Financial penalties are a legitimate tool to achieve compliance when used judiciously. Logically, if the only penalty for violation is simply compliance with the original rules, bad actors will just wait for an enforcement action before even reading the GPL.
That social model for copyleft and its enforcement is untenable and unsustainable. An enforcement system without a financial penalty favours bad actors over good ones, since the latter bear the minimal (but non-trivial) staffing cost of compliant distribution while the former avoid it.
Copyright holders (or their designated agent) therefore are reasonable to request compensation for the cost of their time providing the compliance education that accompanies any constructive enforcement action.
Nevertheless, pursuing damages to the full extent allowed by copyright law is usually unnecessary, and can in some cases work against the purpose of copyleft.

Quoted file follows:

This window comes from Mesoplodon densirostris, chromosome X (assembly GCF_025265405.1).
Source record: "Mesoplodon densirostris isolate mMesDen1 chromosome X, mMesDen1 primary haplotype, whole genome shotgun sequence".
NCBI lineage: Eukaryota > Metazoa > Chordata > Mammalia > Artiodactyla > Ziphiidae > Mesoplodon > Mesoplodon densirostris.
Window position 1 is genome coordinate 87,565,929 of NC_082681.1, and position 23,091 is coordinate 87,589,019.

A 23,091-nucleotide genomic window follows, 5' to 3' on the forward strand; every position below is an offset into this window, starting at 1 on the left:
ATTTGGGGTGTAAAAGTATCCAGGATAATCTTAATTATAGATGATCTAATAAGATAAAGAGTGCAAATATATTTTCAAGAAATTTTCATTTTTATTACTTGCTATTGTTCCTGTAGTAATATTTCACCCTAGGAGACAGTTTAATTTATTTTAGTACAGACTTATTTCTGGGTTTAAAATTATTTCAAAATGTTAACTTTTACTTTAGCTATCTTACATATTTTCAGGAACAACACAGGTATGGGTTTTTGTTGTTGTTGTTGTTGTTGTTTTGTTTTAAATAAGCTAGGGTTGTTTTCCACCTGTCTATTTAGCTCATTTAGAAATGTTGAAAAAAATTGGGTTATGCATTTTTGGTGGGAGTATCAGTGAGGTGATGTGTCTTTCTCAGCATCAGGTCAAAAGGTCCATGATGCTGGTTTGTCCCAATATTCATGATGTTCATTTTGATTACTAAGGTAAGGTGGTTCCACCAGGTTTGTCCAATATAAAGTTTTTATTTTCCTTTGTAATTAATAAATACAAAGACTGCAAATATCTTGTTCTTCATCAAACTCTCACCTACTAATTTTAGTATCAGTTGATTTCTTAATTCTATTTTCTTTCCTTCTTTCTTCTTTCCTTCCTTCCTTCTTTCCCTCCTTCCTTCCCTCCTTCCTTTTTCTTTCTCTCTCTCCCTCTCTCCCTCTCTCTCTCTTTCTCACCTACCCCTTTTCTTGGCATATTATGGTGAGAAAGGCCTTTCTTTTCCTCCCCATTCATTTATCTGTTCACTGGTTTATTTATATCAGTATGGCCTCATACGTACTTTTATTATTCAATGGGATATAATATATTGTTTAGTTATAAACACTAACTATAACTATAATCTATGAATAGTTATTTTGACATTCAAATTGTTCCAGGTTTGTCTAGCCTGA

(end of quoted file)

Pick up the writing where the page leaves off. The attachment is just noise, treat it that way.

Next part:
Community-oriented compliance work does not request nor accept payment to overlook problems
Community-oriented enforcement cannot accept payments in exchange for ignoring a violation or accepting incomplete solutions to identified compliance problems.
Ideally, copyright holders should refuse any payment entirely until the distributor repairs the past violation and commits formally (in writing) to plans for future compliance.
Community-oriented compliance work starts with carefully verifying violations and finishes only after a comprehensive analysis
The implications of this are the need to fully check reports and confirming violations before accusing an entity of violating the GPL.
Then, all of the relevant software should be examined to ensure any compliance problems, beyond those identified in initial reports and those relating to any clauses of the relevant licenses, are raised and fixed.